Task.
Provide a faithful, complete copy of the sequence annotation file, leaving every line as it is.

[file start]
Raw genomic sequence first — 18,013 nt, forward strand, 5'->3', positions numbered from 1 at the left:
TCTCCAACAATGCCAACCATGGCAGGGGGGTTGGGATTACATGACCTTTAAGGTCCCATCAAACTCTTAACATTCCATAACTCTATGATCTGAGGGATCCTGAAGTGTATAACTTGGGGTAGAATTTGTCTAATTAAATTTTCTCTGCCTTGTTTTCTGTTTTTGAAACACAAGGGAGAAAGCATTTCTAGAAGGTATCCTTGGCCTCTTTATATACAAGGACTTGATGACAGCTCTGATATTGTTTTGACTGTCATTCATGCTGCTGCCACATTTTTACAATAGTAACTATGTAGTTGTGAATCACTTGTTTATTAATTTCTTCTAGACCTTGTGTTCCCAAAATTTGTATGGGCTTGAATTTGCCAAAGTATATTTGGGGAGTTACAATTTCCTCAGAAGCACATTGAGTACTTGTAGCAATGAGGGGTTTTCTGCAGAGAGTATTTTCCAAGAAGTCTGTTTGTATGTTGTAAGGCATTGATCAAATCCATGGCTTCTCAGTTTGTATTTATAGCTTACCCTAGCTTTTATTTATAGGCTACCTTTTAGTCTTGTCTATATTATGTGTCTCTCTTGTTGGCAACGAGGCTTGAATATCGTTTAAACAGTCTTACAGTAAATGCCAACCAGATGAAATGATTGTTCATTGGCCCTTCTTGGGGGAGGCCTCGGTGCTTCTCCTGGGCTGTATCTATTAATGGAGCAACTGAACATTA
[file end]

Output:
Raw genomic sequence first — 18,013 nt, forward strand, 5'->3', positions numbered from 1 at the left:
TCTCCAACAATGCCAACCATGGCAGGGGGGTTGGGATTACATGACCTTTAAGGTCCCATCAAACTCTTAACATTCCATAACTCTATGATCTGAGGGATCCTGAAGTGTATAACTTGGGGTAGAATTTGTCTAATTAAATTTTCTCTGCCTTGTTTTCTGTTTTTGAAACACAAGGGAGAAAGCATTTCTAGAAGGTATCCTTGGCCTCTTTATATACAAGGACTTGATGACAGCTCTGATATTGTTTTGACTGTCATTCATGCTGCTGCCACATTTTTACAATAGTAACTATGTAGTTGTGAATCACTTGTTTATTAATTTCTTCTAGACCTTGTGTTCCCAAAATTTGTATGGGCTTGAATTTGCCAAAGTATATTTGGGGAGTTACAATTTCCTCAGAAGCACATTGAGTACTTGTAGCAATGAGGGGTTTTCTGCAGAGAGTATTTTCCAAGAAGTCTGTTTGTATGTTGTAAGGCATTGATCAAATCCATGGCTTCTCAGTTTGTATTTATAGCTTACCCTAGCTTTTATTTATAGGCTACCTTTTAGTCTTGTCTATATTATGTGTCTCTCTTGTTGGCAACGAGGCTTGAATATCGTTTAAACAGTCTTACAGTAAATGCCAACCAGATGAAATGATTGTTCATTGGCCCTTCTTGGGGGAGGCCTCGGTGCTTCTCCTGGGCTGTATCTATTAATGGAGCAACTGAACATTA